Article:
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Now, thanks to their first-rate gin, Watershed has done it again.

Watershed was awarded Ohio Gin Distillery of the Year by the New York International Spirits Competition 2019. Their double-gold award winning Chamomile Flavored Guild Gin was also included as a “best outlier gin” in a roundup of the 15 best gins to drink right now by Esquire.

Keep up the great work, Watershed! It’s not every company that can raise a toast to their success with the very product that got them there.

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Food & Drink

Franklinton’s Gravity Project getting caffeinated by Roosevelt’s second location

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Franklinton’s Gravity Project just got a little more productive with the announcement of its newest vendor. The Roosevelt Coffeehouse will open a second location in the mixed-use development at 500 W Broad St.

The mission-based coffeeshop will open its doors June 1 at 462 W. Broad Street.

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With the new location, founder, Kenny Sipes, aims to double The Roosevelt’s contributions to nonprofit organizations focused on eradicating unclean water, hunger, and human trafficking. Since the company’s Long Street location opened in 2015, The Roosevelt has donated roughly $30,000 per year to charities.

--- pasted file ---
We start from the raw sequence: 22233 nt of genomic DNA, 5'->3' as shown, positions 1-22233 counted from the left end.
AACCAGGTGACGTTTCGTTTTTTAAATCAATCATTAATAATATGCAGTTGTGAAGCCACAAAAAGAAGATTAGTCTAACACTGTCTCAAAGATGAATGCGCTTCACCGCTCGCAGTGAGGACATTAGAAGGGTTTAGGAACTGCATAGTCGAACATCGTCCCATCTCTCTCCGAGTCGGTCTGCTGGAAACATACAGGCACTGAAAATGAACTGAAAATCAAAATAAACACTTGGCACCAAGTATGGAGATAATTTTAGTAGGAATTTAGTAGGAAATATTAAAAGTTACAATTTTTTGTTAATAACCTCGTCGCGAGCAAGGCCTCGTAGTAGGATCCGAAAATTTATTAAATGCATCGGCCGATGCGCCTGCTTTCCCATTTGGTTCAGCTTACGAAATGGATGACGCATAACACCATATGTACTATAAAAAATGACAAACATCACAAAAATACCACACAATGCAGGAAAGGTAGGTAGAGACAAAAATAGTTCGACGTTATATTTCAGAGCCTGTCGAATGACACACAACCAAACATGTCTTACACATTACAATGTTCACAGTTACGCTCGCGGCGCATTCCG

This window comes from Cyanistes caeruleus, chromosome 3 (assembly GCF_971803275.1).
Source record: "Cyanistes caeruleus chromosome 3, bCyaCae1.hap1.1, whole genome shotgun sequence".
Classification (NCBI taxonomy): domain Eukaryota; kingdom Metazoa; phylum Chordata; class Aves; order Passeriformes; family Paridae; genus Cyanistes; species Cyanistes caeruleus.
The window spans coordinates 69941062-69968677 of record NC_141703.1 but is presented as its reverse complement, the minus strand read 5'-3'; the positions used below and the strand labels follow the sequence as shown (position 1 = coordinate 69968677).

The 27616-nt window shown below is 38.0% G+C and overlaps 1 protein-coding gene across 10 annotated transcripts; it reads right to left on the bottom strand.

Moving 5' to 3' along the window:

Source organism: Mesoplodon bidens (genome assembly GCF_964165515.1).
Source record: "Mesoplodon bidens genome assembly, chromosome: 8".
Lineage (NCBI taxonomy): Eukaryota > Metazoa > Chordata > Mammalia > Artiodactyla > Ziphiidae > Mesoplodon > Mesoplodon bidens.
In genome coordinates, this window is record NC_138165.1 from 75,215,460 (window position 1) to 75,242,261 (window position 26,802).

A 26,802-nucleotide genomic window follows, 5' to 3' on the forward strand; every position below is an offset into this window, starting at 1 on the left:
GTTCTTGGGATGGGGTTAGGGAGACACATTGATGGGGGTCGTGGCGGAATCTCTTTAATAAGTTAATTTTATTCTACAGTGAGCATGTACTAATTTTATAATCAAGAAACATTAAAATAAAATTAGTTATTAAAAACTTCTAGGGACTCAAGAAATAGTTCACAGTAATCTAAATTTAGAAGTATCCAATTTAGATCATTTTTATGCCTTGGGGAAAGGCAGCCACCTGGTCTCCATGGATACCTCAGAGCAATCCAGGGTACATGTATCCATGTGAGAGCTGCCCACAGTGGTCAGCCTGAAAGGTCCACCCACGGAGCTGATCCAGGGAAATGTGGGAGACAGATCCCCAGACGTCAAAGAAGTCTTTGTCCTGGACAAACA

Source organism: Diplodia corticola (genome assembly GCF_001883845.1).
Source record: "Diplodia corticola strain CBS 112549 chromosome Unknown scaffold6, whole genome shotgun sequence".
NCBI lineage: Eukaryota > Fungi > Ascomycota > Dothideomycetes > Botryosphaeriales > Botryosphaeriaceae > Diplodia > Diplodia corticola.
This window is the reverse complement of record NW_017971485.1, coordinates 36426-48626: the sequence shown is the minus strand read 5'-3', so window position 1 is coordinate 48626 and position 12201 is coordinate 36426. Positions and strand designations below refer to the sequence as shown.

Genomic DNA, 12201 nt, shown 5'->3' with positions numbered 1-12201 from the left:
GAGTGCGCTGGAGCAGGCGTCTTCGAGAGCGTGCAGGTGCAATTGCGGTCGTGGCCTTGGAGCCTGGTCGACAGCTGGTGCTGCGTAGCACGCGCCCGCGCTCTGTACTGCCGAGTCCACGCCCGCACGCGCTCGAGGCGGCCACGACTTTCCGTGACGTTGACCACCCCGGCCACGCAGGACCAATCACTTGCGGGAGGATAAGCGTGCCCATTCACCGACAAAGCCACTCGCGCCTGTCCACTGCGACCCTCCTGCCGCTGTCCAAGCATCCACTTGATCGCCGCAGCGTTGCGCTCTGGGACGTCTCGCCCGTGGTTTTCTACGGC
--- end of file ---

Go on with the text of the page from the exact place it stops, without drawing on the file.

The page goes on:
Additionally, the new space will offer customers on the West Side access the shop’s premier line of coffee roasters, including a new Ethiopia Wenago, as part of the grand opening celebration.

It’s officially official!!! Our second location is here at Gravity at 462 W. Broad Street. Our doors are opening…

Posted by The Roosevelt Coffeehouse on Wednesday, May 22, 2019
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Popular Chicago Italian restaurant lighting fire in Columbus